bits from bob....
"For He hath made Him to be sin for us, who knew no sin; that we might be made the righteousness of God in Him." (2 Cor. 5:21)
A previous article asked if we might understand Rom. 5:12 more completely by rethinking what is the nature of sin. Please read that article.
Sin is, fundamentally, a power that reflects an effort to establish relationships that deny God and his role and work in this world. Sin is essentially wrong being more than wrong doing or wrong thinking. Sin is deliberate independence from God. If we can understand the nature of sin as a wrong existence, and that wrong thinking and wrong acting comes from this basic nature, then we can understand how the church has developed a concept of grace that can counteract wrong acting but cannot overcome my wrong thinking. The question is not what I am thinking, believing, or how I am acting, but the question is who am I?
Christianity depends upon understanding the positive, radical nature of sin as opposition to God. Christianity deals with sin; other religions deal with sins. If my version of Christianity is focused on sins more than sin, perhaps I am misunderstanding Scripture. The first thing Jesus faces in me is my heredity in sin, my human nature. Ignoring this great truth in our presentation of the Gospel causes the message to lost its power to blast through human nature and the tendency toward sin and opposition to God.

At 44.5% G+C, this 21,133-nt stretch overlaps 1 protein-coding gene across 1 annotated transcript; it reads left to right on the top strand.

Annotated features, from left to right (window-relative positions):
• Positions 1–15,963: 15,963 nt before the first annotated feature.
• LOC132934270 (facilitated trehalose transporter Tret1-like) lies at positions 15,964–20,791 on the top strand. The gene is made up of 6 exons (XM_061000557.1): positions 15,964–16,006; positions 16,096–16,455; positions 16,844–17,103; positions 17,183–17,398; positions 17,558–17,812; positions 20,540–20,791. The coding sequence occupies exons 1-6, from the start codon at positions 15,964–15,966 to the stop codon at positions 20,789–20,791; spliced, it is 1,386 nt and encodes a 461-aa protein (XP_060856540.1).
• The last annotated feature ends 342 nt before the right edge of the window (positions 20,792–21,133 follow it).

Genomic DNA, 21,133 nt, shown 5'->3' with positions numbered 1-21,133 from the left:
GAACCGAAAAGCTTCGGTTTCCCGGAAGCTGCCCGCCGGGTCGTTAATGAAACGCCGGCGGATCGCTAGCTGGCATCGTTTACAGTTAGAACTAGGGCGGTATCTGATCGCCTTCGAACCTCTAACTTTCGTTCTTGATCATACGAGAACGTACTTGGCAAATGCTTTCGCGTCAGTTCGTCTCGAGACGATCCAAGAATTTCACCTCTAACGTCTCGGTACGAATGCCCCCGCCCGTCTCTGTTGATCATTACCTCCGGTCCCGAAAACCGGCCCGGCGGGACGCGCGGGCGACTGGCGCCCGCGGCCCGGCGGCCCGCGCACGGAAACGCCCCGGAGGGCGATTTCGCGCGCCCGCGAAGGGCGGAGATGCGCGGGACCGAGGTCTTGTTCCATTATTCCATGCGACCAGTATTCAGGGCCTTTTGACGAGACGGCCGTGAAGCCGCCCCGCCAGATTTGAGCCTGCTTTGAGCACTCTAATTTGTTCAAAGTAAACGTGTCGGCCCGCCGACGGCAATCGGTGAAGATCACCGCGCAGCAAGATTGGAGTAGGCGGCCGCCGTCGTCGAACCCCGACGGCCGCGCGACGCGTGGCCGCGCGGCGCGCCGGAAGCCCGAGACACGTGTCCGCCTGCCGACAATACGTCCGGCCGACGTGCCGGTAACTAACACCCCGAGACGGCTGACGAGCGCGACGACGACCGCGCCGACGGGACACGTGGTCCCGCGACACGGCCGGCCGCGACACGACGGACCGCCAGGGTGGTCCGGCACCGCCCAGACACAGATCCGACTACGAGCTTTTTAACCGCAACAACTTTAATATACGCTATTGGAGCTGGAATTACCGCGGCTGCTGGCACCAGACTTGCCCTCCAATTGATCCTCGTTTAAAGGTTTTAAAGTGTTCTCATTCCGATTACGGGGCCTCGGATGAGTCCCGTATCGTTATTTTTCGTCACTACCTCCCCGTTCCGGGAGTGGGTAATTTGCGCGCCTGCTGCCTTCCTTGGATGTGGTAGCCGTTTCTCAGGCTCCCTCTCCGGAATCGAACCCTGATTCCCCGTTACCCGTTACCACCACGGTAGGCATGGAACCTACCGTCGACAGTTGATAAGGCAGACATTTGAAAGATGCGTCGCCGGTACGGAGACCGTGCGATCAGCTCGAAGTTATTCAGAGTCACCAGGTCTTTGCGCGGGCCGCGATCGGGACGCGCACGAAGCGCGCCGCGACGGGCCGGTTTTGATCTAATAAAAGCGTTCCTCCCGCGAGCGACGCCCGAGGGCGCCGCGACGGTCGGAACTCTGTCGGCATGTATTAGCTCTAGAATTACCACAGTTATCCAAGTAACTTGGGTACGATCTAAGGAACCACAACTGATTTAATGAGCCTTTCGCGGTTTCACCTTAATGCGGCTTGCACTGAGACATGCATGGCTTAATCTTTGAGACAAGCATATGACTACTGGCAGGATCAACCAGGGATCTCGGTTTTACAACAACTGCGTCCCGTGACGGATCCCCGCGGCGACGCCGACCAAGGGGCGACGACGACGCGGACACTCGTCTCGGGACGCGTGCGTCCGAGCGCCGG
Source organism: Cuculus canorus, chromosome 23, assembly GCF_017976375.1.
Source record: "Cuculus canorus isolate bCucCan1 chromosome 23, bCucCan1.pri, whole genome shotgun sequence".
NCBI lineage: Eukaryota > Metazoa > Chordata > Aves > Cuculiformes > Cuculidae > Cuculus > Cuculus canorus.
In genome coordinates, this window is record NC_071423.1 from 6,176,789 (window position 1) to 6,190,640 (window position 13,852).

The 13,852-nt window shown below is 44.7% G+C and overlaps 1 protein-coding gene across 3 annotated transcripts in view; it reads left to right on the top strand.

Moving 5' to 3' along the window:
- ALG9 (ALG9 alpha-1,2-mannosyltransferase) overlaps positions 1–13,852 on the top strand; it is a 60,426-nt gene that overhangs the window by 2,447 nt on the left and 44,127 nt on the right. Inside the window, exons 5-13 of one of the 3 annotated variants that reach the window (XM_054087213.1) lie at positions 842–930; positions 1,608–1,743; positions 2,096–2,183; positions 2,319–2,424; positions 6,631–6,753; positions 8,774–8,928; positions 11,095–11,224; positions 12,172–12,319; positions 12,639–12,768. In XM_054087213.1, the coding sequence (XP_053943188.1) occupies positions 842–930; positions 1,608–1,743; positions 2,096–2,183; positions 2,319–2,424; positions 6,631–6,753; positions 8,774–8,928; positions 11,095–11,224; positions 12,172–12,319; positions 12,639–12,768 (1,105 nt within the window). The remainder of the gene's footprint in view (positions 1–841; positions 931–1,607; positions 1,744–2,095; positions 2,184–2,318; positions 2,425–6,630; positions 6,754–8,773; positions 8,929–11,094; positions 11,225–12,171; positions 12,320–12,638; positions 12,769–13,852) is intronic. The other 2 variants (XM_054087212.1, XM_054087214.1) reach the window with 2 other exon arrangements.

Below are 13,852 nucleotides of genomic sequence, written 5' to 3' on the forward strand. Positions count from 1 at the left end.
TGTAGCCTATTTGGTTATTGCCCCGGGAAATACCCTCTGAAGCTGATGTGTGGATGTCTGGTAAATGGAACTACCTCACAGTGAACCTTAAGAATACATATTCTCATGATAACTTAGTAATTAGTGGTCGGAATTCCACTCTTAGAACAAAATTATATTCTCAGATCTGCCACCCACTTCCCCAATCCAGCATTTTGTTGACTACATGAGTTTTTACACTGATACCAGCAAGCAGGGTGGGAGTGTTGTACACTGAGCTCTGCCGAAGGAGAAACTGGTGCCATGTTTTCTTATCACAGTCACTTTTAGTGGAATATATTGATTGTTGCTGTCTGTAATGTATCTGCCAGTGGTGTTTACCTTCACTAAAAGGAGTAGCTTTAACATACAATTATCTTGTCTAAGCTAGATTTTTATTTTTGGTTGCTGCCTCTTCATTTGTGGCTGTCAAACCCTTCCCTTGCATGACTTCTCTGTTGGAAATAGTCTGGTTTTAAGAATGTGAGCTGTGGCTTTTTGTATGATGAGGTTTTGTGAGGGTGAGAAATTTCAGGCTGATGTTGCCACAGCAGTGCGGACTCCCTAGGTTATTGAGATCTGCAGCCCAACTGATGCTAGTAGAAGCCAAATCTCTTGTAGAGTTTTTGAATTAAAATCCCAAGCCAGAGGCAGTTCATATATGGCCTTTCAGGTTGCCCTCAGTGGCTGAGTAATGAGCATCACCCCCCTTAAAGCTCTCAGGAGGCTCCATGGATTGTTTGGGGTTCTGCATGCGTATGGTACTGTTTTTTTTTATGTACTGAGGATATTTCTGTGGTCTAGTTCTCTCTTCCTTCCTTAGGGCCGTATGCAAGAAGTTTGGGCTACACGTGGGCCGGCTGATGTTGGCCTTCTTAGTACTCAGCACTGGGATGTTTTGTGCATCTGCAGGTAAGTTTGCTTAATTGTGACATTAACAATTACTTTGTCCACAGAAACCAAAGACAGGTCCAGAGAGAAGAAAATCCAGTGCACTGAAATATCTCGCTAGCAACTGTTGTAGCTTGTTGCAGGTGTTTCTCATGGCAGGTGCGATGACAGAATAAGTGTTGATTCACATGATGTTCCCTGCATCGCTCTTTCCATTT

Our text does not say Jesus took upon himself our fleshly sins but that he took upon himself my heredity in sin, that which I cannot touch by myself. God made his Son to be sin that he might make the sinner a saint.
Jesus deals with the sins of the world by identification, he becomes like us. In identifying with mankind through Jesus, God has effectively put the entire human race on the basis of redemption. May we say that Jesus rehabilitated the human race? He put it back where God designed it to be--in potential of full fellowship with God, without the obstacle of separating sin.
Now our tendencies and potentials are as initially--we are both image of God people and biological living-being persons living in this mundane world. We can choose which shall be the supreme mode of being in our lives. While God's redemption is complete, its reference and application in my life is question of my individual activity. We must never fail to distinguish God's realities, revelation, and desire for relationship with our own conscious response.
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